A big worry for the Bills and their anemic pass rush was the fact that both starters, Chris Kelsay and Shawne Merriman were out.  While both players are not looking too good statistically, Merriman at least has two sacks while Kelsay has a few knock-downs and has done better stopping the run on the end. Kelsay is definitely not used to bench warming and should be ready to go.  Merriman and his history of leg injuries may rest a bit more during the game, but Merriman should be hopefully turning off a few lights in Toronto. 

Interestingly enough, one way the Bills can help their overall disappointing pass rush is not a change of personnel on the outside (from the current starters) but rather inside.  Rookie Kelvin Sheppard has usurped captain Andra Davis at the Mike position on the roster.  Davis has been barely averaging three tackles a game, while Shepp in limited play has shown good speed and instincts in stopping the run and blitzing. Backups Arthur Moats should see more time with Merriman still recovering while ILB Kirk Morrison will see time in passing situations, but is still adjusting to a 3-4 defensive scheme.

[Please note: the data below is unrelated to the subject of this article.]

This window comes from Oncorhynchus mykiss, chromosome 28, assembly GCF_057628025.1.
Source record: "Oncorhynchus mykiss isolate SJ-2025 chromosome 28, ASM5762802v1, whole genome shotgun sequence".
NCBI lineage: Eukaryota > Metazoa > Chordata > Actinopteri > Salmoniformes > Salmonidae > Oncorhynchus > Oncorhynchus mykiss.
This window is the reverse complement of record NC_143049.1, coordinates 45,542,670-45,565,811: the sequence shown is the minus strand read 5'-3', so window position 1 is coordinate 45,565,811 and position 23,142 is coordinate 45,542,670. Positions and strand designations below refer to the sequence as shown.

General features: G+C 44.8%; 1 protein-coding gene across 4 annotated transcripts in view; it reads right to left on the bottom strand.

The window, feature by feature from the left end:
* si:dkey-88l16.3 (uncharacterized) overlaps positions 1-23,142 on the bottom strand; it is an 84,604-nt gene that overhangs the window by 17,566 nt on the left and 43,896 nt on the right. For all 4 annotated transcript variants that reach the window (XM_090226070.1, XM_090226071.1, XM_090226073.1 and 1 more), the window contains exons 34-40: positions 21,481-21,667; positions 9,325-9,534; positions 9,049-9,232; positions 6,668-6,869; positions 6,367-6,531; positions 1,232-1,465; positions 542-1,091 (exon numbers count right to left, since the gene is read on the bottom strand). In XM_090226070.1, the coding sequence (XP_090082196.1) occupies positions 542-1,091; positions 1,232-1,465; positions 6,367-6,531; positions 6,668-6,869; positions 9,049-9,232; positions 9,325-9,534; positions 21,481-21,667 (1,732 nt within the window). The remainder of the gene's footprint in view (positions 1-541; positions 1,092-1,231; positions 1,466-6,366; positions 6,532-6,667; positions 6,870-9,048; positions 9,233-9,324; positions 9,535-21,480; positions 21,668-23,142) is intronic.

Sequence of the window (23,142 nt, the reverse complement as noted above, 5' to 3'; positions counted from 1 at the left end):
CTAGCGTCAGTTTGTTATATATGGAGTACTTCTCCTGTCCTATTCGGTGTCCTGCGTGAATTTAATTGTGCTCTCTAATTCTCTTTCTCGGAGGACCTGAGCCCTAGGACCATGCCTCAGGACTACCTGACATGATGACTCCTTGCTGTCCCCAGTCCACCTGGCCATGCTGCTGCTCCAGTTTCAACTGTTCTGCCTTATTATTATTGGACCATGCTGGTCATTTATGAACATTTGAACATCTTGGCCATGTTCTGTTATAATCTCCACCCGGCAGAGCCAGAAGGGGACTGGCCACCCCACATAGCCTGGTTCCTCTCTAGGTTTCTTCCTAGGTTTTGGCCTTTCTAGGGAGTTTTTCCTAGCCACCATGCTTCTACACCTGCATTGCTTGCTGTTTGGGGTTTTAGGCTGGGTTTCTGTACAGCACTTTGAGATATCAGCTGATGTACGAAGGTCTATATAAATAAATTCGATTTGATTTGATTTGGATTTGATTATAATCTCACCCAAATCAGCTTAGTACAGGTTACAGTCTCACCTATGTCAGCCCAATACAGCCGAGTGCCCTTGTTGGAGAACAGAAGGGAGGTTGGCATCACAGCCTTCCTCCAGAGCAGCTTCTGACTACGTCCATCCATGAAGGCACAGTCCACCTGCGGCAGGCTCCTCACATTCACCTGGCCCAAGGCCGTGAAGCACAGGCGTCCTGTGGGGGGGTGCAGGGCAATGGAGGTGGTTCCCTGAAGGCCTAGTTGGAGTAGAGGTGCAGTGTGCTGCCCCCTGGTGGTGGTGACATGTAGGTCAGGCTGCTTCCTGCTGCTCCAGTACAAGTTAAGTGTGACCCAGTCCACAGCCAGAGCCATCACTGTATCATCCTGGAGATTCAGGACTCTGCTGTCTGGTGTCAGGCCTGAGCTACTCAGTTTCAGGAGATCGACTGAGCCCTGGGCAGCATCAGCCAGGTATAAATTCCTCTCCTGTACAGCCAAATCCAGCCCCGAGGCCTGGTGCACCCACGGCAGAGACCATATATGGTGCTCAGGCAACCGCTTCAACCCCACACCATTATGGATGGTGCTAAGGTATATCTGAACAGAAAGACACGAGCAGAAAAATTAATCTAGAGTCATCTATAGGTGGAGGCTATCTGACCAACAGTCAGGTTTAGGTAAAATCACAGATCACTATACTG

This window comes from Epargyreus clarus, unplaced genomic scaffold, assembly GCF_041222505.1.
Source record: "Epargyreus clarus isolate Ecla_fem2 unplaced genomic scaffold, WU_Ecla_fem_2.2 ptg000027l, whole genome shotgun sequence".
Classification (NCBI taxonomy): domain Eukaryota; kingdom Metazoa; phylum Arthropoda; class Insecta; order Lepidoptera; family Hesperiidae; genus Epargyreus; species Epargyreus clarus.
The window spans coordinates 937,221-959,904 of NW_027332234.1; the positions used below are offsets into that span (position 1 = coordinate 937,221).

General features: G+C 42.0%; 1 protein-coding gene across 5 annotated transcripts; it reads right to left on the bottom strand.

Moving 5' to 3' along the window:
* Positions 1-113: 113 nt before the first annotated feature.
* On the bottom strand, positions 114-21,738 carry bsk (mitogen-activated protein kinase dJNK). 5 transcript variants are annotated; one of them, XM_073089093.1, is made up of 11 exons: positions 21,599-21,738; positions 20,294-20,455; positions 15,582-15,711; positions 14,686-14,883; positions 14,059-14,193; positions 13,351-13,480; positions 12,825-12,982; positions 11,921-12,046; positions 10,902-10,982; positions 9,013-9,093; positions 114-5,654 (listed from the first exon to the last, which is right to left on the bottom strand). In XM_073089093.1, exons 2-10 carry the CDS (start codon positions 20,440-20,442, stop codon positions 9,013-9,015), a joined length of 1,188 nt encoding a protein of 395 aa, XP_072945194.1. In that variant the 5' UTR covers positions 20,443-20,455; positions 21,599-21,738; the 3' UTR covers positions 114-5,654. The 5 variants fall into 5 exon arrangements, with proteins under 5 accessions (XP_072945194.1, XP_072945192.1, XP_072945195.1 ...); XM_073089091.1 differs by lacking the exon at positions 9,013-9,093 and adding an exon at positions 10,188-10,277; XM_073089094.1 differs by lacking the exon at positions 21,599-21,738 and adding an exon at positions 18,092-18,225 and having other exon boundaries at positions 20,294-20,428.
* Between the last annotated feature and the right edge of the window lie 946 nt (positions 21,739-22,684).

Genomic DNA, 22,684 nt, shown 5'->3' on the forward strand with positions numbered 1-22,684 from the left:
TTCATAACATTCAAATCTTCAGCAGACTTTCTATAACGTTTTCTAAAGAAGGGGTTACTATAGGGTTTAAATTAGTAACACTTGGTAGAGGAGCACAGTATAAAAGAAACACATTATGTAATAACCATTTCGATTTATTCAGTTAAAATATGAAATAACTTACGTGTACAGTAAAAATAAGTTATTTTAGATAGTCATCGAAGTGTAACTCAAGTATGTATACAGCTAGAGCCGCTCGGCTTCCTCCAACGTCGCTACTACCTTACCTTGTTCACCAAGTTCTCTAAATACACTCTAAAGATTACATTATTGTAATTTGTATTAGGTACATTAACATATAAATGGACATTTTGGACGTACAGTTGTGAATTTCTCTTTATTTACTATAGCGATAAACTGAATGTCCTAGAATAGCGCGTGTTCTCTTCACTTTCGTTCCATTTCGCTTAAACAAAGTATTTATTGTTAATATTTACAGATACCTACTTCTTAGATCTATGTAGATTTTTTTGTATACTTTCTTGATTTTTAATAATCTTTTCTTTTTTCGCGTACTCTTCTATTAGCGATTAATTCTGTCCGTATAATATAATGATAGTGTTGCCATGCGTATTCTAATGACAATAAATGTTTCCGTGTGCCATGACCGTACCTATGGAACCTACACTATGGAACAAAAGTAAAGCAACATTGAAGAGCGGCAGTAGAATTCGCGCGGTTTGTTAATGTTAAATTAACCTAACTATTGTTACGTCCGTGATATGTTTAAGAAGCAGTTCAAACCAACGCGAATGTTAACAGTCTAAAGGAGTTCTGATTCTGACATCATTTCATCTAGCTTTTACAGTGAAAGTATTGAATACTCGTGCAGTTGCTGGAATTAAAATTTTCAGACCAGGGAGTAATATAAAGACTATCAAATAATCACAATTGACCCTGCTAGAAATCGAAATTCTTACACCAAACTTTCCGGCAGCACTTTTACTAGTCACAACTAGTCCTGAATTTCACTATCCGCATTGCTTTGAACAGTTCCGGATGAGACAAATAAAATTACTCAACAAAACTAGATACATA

When Donald Jones went down at the Eagles for 4-6 weeks with a high ankle sprain, the Bills not only lost a budding #2 wide-out but their “deep-threat” as well.  Now Ryan Fitzpatrick is not a deep-ball thrower, choosing to distribute it closer to home with good success.  However, by doing this, the Bills receiving patterns have become easier to cover, causing Fitz to stay too long in the pocket and either get sacked or throw the ball away too soon.  Fitz’s last two picks admittedly were just badly underthrown.  Fitzpatrick’s numbers went from averaging 280 yards and 3 TDs in the first three games to just 212 yards and 1 TD in the last three. 

The way to remedy this in the short term is not only to have C.J. Spiller and Brad Smith acting as the deep threat, but to actually throw them the ball 15+ yards down the field.  Spiller’s 4.27 40-time in particular should provide the good burst for separation.  By doing this and involving slot receiver Naaman Roosevelt more, pressure can be taken off of starting receivers Stevie Johnson and David Nelson who went from catching 256 yards and 233 yards in the first three games to just 126 and 86 yards respectively.  The other thing is to bring back TE Scott Chandler in the pass attack.  By spreading the field and increasing the number of targets, not only do the Bills take pressure off the run game, but they also can spread the field to improve the pass game results.